“I’ve been all over,” Jones said. “Wherever I could take a class, wherever it would work, that’s where you found me. Plus, the classes are flexible with more than one location all over Portland. You don’t have to be at one campus. There are large evening classes, weekend classes and they have really good instructors. It’s good to go to a community college because you have the same instructors that teach at a university, but you are paying a fraction of what it costs there.”
However, she would not have gotten through those particularly rough days or nights if it hadn’t been for her instructors and the staff at PCC.
“I have had some great instructors that have been supportive,” she said. “Rudy Morrow, my speech teacher, was awesome. He was very supportive, energetic and I really learned public speaking. Those nights after work I would come into his classroom really tired and exhausted, but I could really plug into him because he really cared.”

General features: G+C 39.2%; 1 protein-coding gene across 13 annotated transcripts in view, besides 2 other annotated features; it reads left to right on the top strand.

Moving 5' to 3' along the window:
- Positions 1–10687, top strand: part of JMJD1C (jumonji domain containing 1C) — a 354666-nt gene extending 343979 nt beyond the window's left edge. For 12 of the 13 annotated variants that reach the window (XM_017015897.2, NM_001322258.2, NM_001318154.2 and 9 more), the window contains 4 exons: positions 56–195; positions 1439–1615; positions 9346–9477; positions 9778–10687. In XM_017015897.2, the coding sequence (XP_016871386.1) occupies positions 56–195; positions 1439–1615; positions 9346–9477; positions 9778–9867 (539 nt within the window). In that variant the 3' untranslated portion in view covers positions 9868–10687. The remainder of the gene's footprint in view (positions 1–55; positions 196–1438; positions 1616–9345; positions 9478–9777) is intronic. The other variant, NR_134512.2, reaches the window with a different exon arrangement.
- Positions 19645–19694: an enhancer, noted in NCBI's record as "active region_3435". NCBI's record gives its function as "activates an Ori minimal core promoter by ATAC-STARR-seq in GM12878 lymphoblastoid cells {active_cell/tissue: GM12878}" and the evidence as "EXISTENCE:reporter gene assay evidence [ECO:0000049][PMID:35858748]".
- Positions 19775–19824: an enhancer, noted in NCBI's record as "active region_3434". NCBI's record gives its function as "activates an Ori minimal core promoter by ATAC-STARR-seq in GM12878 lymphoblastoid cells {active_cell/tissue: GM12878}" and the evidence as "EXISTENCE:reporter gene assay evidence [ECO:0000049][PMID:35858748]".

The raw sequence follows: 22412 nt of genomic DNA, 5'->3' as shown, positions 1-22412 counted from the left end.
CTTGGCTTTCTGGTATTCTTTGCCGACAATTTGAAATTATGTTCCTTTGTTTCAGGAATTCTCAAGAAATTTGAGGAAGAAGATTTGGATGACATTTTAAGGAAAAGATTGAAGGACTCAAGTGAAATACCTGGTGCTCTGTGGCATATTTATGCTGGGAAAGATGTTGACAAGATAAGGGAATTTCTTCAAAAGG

Jones has remarried to a “wonderful husband that supports me finishing school,” and now has four children, and a great support system.
“I am happy that my father will be there, as well as, my sister from Arizona along with my family and friends, who are super excited for me,” she said. “I have this huge support system that will be there to cheer me on because they know how hard it’s been; it has been a struggle.”
Faculty Speaker James Harrison
Based at PCC’s Cascade Campus, history instructor James Harrison is known for his off-the-beaten-path approach to history, especially concerning African-Americans. During the month of February for Black History Month, Harrison e-mails the community with short passages on unknown historical figures, events or little-understood twists and turns.